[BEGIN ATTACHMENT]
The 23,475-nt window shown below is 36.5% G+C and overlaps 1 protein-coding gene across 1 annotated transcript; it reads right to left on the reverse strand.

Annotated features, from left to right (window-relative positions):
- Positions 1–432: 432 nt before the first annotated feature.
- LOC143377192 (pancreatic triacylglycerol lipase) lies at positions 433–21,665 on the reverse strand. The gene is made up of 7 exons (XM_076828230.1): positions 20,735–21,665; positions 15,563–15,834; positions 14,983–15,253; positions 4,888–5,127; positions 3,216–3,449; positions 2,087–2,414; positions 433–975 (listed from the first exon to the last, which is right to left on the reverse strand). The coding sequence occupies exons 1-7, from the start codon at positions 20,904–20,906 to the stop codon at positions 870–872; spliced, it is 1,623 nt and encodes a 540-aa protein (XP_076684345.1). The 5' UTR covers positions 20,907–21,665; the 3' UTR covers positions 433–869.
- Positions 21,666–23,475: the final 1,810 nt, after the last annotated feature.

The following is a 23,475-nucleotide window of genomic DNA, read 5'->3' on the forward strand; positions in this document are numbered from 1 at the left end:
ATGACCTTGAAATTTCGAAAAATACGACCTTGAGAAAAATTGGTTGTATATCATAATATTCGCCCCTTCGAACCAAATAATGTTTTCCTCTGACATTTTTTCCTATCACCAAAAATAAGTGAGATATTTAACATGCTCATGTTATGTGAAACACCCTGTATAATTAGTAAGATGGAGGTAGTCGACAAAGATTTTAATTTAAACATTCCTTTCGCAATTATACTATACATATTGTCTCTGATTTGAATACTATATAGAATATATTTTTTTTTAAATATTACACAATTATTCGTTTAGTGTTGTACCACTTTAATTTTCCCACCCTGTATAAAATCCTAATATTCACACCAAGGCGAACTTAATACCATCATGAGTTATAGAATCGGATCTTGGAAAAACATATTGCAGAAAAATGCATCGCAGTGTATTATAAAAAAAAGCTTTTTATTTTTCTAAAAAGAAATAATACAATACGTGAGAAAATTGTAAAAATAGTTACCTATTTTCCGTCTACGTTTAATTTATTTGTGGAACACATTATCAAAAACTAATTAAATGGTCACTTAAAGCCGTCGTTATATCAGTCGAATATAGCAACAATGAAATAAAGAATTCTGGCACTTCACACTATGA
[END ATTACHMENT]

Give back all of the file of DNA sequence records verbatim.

The 23,475-nt window shown below is 36.5% G+C and overlaps 1 protein-coding gene across 1 annotated transcript; it reads right to left on the reverse strand.

Annotated features, from left to right (window-relative positions):
- Positions 1–432: 432 nt before the first annotated feature.
- LOC143377192 (pancreatic triacylglycerol lipase) lies at positions 433–21,665 on the reverse strand. The gene is made up of 7 exons (XM_076828230.1): positions 20,735–21,665; positions 15,563–15,834; positions 14,983–15,253; positions 4,888–5,127; positions 3,216–3,449; positions 2,087–2,414; positions 433–975 (listed from the first exon to the last, which is right to left on the reverse strand). The coding sequence occupies exons 1-7, from the start codon at positions 20,904–20,906 to the stop codon at positions 870–872; spliced, it is 1,623 nt and encodes a 540-aa protein (XP_076684345.1). The 5' UTR covers positions 20,907–21,665; the 3' UTR covers positions 433–869.
- Positions 21,666–23,475: the final 1,810 nt, after the last annotated feature.

The following is a 23,475-nucleotide window of genomic DNA, read 5'->3' on the forward strand; positions in this document are numbered from 1 at the left end:
ATGACCTTGAAATTTCGAAAAATACGACCTTGAGAAAAATTGGTTGTATATCATAATATTCGCCCCTTCGAACCAAATAATGTTTTCCTCTGACATTTTTTCCTATCACCAAAAATAAGTGAGATATTTAACATGCTCATGTTATGTGAAACACCCTGTATAATTAGTAAGATGGAGGTAGTCGACAAAGATTTTAATTTAAACATTCCTTTCGCAATTATACTATACATATTGTCTCTGATTTGAATACTATATAGAATATATTTTTTTTTAAATATTACACAATTATTCGTTTAGTGTTGTACCACTTTAATTTTCCCACCCTGTATAAAATCCTAATATTCACACCAAGGCGAACTTAATACCATCATGAGTTATAGAATCGGATCTTGGAAAAACATATTGCAGAAAAATGCATCGCAGTGTATTATAAAAAAAAGCTTTTTATTTTTCTAAAAAGAAATAATACAATACGTGAGAAAATTGTAAAAATAGTTACCTATTTTCCGTCTACGTTTAATTTATTTGTGGAACACATTATCAAAAACTAATTAAATGGTCACTTAAAGCCGTCGTTATATCAGTCGAATATAGCAACAATGAAATAAAGAATTCTGGCACTTCACACTATGA